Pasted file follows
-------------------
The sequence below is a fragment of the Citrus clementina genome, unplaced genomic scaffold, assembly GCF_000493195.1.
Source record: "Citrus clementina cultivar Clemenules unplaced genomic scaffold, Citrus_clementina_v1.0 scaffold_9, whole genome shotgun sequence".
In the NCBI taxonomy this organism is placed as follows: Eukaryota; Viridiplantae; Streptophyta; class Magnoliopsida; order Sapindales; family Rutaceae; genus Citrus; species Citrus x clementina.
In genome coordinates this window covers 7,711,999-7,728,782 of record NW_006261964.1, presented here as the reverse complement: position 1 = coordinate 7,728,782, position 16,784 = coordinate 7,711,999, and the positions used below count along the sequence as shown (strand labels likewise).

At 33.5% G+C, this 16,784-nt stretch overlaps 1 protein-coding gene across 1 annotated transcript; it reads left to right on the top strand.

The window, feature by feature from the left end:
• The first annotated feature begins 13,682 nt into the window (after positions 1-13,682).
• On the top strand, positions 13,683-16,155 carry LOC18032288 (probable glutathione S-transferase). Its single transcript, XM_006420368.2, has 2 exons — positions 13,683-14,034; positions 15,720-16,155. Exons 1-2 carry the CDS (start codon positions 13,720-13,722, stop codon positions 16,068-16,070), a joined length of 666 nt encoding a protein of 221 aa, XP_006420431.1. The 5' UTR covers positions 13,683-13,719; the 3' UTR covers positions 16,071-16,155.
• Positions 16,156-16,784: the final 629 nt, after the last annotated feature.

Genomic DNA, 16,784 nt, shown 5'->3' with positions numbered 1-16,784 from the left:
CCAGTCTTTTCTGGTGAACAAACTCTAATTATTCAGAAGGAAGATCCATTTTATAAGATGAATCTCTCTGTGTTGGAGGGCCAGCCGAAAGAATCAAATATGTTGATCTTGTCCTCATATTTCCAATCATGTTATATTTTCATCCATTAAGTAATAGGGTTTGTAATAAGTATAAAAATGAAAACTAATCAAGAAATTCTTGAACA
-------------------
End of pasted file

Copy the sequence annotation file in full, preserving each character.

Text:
The sequence below is a fragment of the Citrus clementina genome, unplaced genomic scaffold, assembly GCF_000493195.1.
Source record: "Citrus clementina cultivar Clemenules unplaced genomic scaffold, Citrus_clementina_v1.0 scaffold_9, whole genome shotgun sequence".
In the NCBI taxonomy this organism is placed as follows: Eukaryota; Viridiplantae; Streptophyta; class Magnoliopsida; order Sapindales; family Rutaceae; genus Citrus; species Citrus x clementina.
In genome coordinates this window covers 7,711,999-7,728,782 of record NW_006261964.1, presented here as the reverse complement: position 1 = coordinate 7,728,782, position 16,784 = coordinate 7,711,999, and the positions used below count along the sequence as shown (strand labels likewise).

At 33.5% G+C, this 16,784-nt stretch overlaps 1 protein-coding gene across 1 annotated transcript; it reads left to right on the top strand.

The window, feature by feature from the left end:
• The first annotated feature begins 13,682 nt into the window (after positions 1-13,682).
• On the top strand, positions 13,683-16,155 carry LOC18032288 (probable glutathione S-transferase). Its single transcript, XM_006420368.2, has 2 exons — positions 13,683-14,034; positions 15,720-16,155. Exons 1-2 carry the CDS (start codon positions 13,720-13,722, stop codon positions 16,068-16,070), a joined length of 666 nt encoding a protein of 221 aa, XP_006420431.1. The 5' UTR covers positions 13,683-13,719; the 3' UTR covers positions 16,071-16,155.
• Positions 16,156-16,784: the final 629 nt, after the last annotated feature.

Genomic DNA, 16,784 nt, shown 5'->3' with positions numbered 1-16,784 from the left:
CCAGTCTTTTCTGGTGAACAAACTCTAATTATTCAGAAGGAAGATCCATTTTATAAGATGAATCTCTCTGTGTTGGAGGGCCAGCCGAAAGAATCAAATATGTTGATCTTGTCCTCATATTTCCAATCATGTTATATTTTCATCCATTAAGTAATAGGGTTTGTAATAAGTATAAAAATGAAAACTAATCAAGAAATTCTTGAACA